Blog | March 09, 2012

Letter to the Editor printed in Edmonton Journal
March 9, 2012Re: "Diverse water panel welcome idea," Editorial, March 1.Thank you for your editorial questioning the University of Alberta's decision not to include Council of Canadians chair Maude Barlow in its new Water Advisory Group.With that editorial, the paper took an important stand, especially in light of what did and did not get said at the panel discussion "Who speaks for water?" held at the university on March 1.Nestle executive Peter Brabeck-Letmathe began his remarks on the panel's title question by claiming that only those who have done "the necessary homework" on the issue should get to speak. As someone who fought for the UN resolution declaring water a human right, Barlow has certainly done her homework. U of A president Indira Samarasekera claimed that the Water Advisory Group will pursue the "best available answer" to its question of how to manage water in the form of "evidence-based solutions" reached through "objective evaluations," and insisted that the university itself takes no stand on the issue. There is, however, no such thing as ideology-free evidence, and the university has already taken a stand by inviting Brabeck-Letmathe to join the group and not inviting Barlow. Include one member in a group, exclude another and you influence what the group can achieve. If the university truly wants its Water Advisory Group to reach the "best available answer" to the question of how to manage the world's water, it should be as eager to include Barlow in the group as it is to include Brabeck-Letmathe. Barlow will keep alive possible discussion of the issue that Brabeck-Letmathe, as the head of a company profiting from the sale of water, may want to cut short. Brabeck-Letmathe contends that the percentage of the world's water currently being bottled is so small and the percentage in public hands so large that the question of whether water - a resource vital to life - should be privatized should not concern us. But the fact is that both he and his company stand to benefit from the privatization and sale of water resources. Barlow, on the other hand, stands for the protection of water as a human right. If Albertans want the best opportunity to determine how to manage this vital resource in ways that will keep Alberta's water in public hands and water for general consumption free from the price-mechanisms and social inequities of capitalist markets, we need Barlow and others like her in the room for all of this group's conversations.By Carolyn Sale, Edmonton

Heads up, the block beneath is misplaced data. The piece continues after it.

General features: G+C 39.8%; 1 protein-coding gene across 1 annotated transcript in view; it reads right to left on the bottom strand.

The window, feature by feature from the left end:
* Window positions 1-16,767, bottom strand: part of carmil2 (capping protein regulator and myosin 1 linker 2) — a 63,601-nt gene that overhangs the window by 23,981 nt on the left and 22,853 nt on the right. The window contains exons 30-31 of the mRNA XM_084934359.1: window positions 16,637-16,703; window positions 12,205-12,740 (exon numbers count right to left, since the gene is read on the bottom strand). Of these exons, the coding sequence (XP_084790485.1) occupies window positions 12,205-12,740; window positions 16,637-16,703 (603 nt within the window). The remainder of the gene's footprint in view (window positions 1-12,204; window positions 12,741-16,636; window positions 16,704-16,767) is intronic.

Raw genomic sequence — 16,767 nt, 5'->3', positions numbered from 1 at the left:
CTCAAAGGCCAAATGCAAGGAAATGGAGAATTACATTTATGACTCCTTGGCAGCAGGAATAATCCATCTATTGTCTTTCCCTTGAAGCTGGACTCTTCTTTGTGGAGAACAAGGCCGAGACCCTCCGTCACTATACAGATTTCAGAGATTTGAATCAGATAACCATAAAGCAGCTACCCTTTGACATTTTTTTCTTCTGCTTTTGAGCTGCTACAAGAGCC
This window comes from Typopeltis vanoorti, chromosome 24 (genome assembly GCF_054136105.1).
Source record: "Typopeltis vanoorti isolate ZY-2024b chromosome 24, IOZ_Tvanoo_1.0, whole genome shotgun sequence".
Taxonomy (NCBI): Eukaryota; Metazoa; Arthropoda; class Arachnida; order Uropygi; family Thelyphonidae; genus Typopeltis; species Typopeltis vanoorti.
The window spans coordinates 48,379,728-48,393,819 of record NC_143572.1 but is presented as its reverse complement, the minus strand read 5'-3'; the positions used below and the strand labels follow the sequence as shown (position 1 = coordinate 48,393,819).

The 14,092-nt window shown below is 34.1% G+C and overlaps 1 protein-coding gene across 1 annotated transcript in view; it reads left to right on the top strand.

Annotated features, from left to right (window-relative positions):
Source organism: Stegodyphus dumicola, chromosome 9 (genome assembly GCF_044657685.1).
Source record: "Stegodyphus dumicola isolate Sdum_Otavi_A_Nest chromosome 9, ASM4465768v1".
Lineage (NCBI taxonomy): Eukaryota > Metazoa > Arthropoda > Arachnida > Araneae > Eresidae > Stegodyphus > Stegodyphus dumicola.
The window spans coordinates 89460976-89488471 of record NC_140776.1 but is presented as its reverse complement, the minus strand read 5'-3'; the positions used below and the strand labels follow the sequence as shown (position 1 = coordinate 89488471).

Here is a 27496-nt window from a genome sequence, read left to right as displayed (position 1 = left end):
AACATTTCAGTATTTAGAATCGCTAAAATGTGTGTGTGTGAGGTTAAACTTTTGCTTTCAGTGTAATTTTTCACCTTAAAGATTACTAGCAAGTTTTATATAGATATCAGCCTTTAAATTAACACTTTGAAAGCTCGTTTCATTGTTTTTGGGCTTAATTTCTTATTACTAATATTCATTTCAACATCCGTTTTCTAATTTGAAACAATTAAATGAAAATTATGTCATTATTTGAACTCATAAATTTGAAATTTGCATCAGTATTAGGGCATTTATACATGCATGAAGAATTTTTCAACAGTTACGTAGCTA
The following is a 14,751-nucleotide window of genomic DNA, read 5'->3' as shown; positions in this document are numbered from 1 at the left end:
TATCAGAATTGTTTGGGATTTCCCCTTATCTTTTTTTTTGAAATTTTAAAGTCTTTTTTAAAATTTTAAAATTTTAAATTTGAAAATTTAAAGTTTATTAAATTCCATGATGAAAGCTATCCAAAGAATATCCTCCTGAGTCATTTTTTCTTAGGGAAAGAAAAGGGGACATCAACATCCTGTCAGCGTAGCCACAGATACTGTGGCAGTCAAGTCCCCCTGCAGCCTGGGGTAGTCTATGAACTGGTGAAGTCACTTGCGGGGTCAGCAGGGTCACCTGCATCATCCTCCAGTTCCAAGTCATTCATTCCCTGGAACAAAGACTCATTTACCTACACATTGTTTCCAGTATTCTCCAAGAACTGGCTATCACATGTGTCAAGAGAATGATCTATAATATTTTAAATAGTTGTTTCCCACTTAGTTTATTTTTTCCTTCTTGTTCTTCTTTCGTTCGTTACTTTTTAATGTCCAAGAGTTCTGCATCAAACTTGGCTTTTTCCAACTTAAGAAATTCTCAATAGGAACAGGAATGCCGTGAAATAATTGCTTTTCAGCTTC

This letter to the editor was published in the Edmonton Journal on March 9, 2012. Read the full letter on the Edmonton Journal website.